Turn on, tune in: radio still the dominant way that people discover new music

By , Aug 16 2012

Turn on, tune in: radio still the dominant way that people discover new music

A new report by Nielsen concludes that although some consider the format to be dying, radio is still the dominant way that people discover new music – in the United States, at least.

The Data for Music 360 report was collected via 3,000 online consumer surveys across the United States. The results, however, vary wildly when you hone in on the teenage market: although overall, 48% of people discover music most often through the radio (compared to 10% through friends/relatives and 7% through YouTube), amongst teenagers, YouTube is the most listened to source of music. Unsurprisingly (and probably fairly), digital music is seen as better value than physical CD, while music fans aged over 55 have cut back on spending money on music most as a result of the world’s varying economy problems – 41% claiming to have reduced their spending on music “to a large degree”.

What follows is the sample list of results from the survey provided by Nielsen’s website; readers eager to know more can contact Nielsen here to request more information.


Radio is still the dominant way people discover music

  • 48% discover music most often through the radio
  • 10% discover music most often through friends/relatives
  • 7% discover music most often through YouTube

More teens listen to music through YouTube than through any other source

  • 64% of teens listen to music through YouTube
  • 56% of teens listen to music on the radio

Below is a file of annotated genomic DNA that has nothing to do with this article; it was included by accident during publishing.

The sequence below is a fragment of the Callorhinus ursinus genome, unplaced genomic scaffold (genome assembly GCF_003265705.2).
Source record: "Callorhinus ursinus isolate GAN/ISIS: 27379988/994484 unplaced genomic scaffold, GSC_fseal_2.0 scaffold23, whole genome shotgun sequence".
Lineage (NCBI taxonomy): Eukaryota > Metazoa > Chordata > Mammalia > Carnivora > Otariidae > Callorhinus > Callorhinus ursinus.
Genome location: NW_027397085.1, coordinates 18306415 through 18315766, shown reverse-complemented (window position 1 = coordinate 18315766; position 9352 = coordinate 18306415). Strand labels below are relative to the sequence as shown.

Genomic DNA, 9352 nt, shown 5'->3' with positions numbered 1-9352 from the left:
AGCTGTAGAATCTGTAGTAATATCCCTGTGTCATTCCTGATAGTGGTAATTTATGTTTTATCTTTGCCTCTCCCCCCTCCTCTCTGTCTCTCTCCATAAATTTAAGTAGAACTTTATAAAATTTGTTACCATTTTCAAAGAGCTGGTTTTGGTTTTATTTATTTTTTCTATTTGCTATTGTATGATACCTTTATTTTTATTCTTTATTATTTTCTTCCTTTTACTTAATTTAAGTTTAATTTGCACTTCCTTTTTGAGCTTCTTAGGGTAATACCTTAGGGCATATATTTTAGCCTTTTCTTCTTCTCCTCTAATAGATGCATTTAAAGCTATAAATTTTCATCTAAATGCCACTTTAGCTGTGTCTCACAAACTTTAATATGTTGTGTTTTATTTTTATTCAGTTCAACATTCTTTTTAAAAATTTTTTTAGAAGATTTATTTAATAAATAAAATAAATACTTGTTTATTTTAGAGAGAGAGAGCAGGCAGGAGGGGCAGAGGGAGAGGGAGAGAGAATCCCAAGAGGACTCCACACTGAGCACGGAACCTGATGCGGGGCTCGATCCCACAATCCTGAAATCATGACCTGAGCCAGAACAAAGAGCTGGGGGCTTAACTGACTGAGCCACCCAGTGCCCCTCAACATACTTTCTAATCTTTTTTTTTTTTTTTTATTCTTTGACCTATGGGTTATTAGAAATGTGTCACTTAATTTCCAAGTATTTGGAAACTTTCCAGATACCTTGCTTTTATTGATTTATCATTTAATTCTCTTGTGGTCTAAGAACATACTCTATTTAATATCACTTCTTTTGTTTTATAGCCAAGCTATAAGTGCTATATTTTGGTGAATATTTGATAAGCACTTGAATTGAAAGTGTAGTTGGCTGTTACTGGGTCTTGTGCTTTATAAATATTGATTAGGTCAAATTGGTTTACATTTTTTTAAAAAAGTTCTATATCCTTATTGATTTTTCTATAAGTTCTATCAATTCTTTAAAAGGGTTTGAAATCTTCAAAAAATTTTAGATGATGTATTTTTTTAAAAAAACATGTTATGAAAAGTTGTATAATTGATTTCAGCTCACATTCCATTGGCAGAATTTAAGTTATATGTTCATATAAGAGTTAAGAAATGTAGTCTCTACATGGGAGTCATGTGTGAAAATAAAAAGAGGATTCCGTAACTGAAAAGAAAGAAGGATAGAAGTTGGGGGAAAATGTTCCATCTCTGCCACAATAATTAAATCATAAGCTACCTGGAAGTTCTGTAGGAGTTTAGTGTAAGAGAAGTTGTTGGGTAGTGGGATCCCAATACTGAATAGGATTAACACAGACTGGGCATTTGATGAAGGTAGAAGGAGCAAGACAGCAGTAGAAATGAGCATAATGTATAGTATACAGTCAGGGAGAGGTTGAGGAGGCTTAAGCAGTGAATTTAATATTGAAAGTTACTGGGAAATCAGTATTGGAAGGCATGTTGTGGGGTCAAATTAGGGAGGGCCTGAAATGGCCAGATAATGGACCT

• 53% of teens listen to music through iTunes
  • 50% of teens listen to music on CD

Positive recommendations from a friend are most likely to influence purchase decisions

  • 54% are more likely to make a purchase based off a positive recommendation from a friend
  • 25% are more likely to make a purchase based off a music blog/chat rooms
  • 12% are more likely to make a purchase based off an endorsement from a brand
  • 8% of all respondents share music on social networking sites, while 6% upload music.

Music player apps are most prevalent, followed by radio and music store apps

  • 54% have music player apps on their smartphones
  • 47% have radio apps on their smartphones
  • 26% have music store apps on their smartphones

Males purchase rock music most often, while females prefer top 40

  • 38% of males purchase rock most often
  • 15% of females (compared to 9% of males) purchase top 40 most often

Digital music is seen as a slightly better value than a physical CD

  • 63% of purchasers identified digital albums as a very or fairly good value
  • 61% identified digital tracks as a very or fairly good value
  • 55% identified physical CDs as a very or fairly good value

Younger consumers who do buy digital tracks, are more likely to purchase new music immediately after its release

  • 33% of teens purchased a digital track within one week of release
  • 21% of persons 18+ purchased a digital track within one week of release

36% of teens have bought a CD in the last year; 51% of teens have purchased some kind of music download

18-24 year olds are most likely to attend a music event (among those who attend any type of live event)

  • 7% attending once a week or more
  • 30% attending once a month

Although 18-24 year olds attend more live events, teens are more likely to purchase T-shirts and posters while there.

  • 54% (compared to 46% of 18-24 year olds) of teen attendees purchase concert tees
  • 14% (compared to 7% of 18-24 year olds) of teen attendees purchase concert posters

Listeners enjoy hearing movie soundtracks over music related TV shows or video games

  • 42% enjoy hearing music via music related TV show
  • 59% enjoy hearing music via movie soundtracks
  • 28% enjoy hearing music via music related video games

Older consumers have decreased their spending the most during the current economy

  • 41% of respondents 55+ reduced their spending to a large degree
  • 39% of respondents 45-54 reduced their spending to a large degree
  • Only 28% of respondents age 25-34 reduced their spending to a large degree
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